The point that Justice Sikri may be overlooking is that the authors who rewrote judgments from a feminist perspective under that project are not all women—they include men as well. He also overlooks the possibility that not all women will have a feminist approach either. This is because he appears to be of the view that a feminine perspective is a natural, biological attribute of women.
It’s clear that our courts are yet to accept the full force of feminist legal theory, described succinctly as “a body of scholarship produced over the last half of the twentieth century and the first quarter of this one that proffers explanations of law’s complicity in the ongoing subordination of women and sexual minorities, while also pursuing the possibilities within law for achieving lasting gender and sex equality. Its purpose is thus both descriptive and critical on the one hand, and normative and aspirational on the other.” (Robin West, Introduction to the Research Handbook on Feminist Jurisprudence).
In the absence of theoretical clarity on gender, gender equality and legal theory on gender, men being “feminine” (a la Justice Sikri) instead of becoming feminist is likely to be counter-productive. It will do little more than entrench the gender binary (or trinary), reinforce stereotypes, attaching “strong” qualities to the male and “weak” qualities to the female and the transgender, and lull judges into a false comfort that their judicial methods do not suffer from gender bias. This is an approach fraught with danger. Men becoming feminine cannot be a substitute for the due representation of women as an oppressed class.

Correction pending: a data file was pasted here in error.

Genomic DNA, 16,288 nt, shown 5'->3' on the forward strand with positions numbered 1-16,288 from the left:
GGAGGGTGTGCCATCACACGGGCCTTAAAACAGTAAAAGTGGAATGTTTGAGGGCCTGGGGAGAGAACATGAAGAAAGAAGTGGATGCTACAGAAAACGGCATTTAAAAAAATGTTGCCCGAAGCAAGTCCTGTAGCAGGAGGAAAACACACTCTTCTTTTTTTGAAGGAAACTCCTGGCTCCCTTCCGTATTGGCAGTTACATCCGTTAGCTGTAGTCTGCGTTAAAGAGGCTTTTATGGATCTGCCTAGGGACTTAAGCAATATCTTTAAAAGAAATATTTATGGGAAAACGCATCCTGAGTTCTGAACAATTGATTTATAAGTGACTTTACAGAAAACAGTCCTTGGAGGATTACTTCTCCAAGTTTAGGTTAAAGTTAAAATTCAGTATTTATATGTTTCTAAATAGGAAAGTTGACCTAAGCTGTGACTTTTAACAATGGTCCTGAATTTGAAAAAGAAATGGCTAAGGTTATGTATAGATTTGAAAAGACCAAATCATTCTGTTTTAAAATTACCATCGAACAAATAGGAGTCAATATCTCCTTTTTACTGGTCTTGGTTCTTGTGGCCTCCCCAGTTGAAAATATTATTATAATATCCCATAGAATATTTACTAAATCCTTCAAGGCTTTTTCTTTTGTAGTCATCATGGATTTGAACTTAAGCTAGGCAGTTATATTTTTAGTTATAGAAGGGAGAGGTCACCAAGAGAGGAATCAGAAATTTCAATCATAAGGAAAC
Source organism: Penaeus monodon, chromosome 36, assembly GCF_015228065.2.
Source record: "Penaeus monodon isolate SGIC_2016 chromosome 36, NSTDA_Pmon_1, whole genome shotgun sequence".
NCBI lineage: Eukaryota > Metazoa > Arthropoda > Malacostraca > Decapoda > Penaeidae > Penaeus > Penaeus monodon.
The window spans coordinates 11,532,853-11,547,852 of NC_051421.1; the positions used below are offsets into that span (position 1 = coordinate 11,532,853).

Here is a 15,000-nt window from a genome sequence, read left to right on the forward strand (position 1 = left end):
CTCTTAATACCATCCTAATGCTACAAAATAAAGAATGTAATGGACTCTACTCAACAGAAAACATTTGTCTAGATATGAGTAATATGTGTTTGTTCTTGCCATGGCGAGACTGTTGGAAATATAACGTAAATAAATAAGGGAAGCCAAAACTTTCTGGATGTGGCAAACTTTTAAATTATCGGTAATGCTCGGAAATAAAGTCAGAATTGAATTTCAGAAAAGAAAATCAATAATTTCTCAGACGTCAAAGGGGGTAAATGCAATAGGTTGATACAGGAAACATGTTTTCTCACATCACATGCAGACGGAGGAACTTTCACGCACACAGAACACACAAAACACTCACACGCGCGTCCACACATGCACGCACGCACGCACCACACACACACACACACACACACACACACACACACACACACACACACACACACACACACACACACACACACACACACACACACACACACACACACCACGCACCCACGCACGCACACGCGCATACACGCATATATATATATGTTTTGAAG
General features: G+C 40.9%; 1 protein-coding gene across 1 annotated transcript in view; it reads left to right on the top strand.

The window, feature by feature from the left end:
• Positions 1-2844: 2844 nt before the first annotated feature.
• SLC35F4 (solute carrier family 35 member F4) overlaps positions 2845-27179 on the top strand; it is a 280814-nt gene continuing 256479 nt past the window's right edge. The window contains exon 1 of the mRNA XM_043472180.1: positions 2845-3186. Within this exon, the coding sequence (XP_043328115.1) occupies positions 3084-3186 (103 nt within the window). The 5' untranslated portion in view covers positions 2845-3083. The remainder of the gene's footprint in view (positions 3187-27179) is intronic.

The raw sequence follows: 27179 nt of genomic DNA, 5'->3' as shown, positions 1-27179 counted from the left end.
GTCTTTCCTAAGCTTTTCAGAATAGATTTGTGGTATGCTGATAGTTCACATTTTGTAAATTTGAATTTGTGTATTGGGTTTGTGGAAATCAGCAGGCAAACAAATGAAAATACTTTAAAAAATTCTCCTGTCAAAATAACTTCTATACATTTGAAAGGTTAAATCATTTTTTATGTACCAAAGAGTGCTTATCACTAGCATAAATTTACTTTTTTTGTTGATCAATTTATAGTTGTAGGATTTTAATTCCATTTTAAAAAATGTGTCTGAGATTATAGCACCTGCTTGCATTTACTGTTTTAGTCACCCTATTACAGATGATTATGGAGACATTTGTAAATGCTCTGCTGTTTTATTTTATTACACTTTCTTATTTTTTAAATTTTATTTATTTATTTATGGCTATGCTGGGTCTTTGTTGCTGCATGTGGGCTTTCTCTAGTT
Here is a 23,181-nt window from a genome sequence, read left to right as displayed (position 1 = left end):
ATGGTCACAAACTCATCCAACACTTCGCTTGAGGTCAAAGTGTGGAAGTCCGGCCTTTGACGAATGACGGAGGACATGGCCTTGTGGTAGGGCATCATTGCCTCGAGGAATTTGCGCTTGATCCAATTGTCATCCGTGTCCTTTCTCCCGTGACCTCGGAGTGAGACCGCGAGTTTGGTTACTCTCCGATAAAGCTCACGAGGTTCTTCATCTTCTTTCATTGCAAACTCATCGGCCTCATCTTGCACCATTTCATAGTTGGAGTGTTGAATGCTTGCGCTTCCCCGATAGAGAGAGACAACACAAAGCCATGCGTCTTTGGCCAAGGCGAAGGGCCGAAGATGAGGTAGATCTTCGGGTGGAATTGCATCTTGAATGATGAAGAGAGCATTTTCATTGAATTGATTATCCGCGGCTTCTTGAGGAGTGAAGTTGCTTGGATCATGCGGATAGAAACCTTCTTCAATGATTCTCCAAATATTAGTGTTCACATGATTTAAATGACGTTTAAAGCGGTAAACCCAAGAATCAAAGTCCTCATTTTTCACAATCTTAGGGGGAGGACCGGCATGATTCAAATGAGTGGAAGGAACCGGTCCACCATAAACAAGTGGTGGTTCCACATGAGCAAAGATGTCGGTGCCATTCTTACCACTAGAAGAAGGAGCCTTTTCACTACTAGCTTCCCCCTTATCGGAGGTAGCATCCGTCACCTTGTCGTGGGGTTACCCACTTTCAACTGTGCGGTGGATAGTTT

If and when our courts recognise that gender is a system of subjugation and exploitation, and that women constitute a class of people deprived of freedom and equality because of the unique social and political construction of the idea of gender, our jurisprudence will align more closely with our Constitutional struggle for establishing a new social order based on equality and freedom for all.
Finally, it is important to place the feminist struggle in our country in a broader social context. Why wasn’t someone as sensitive as Justice Sikri also able to proclaim: “By nature, a part of me is Dalit/avarna/a landless labourer”? Is it because he lacks the same sense of shared heritage with the avarna/Dalit labourer as he does with women of his own family, caste and religion? Is it because the prejudice against the Dalit/avarna/working class is so strong that there is as yet no lore of exalted values associated with them (such as sensitivity, sense of justice, mercy and compassion)? Is it because there is no religious tradition of worship of the Dalit or the worker as there is of women? This underscores the importance of inter-sectionality in our approach to issues of gender jurisprudence and gender justice. Some 90 percent of Indian women are avarna/Dalit who are triply victimised—as women, as low caste and as working class and poor. Diversity and representation in the judiciary is essential so that we can have in the Supreme Court a due share of Dalits/avarna women who will be able to have, as part of their nature, the feminist as well as the Dalit/avarna and the poor.
—The writer was former Director, National Judicial Academy and former VC, National Law School of India, Bangalore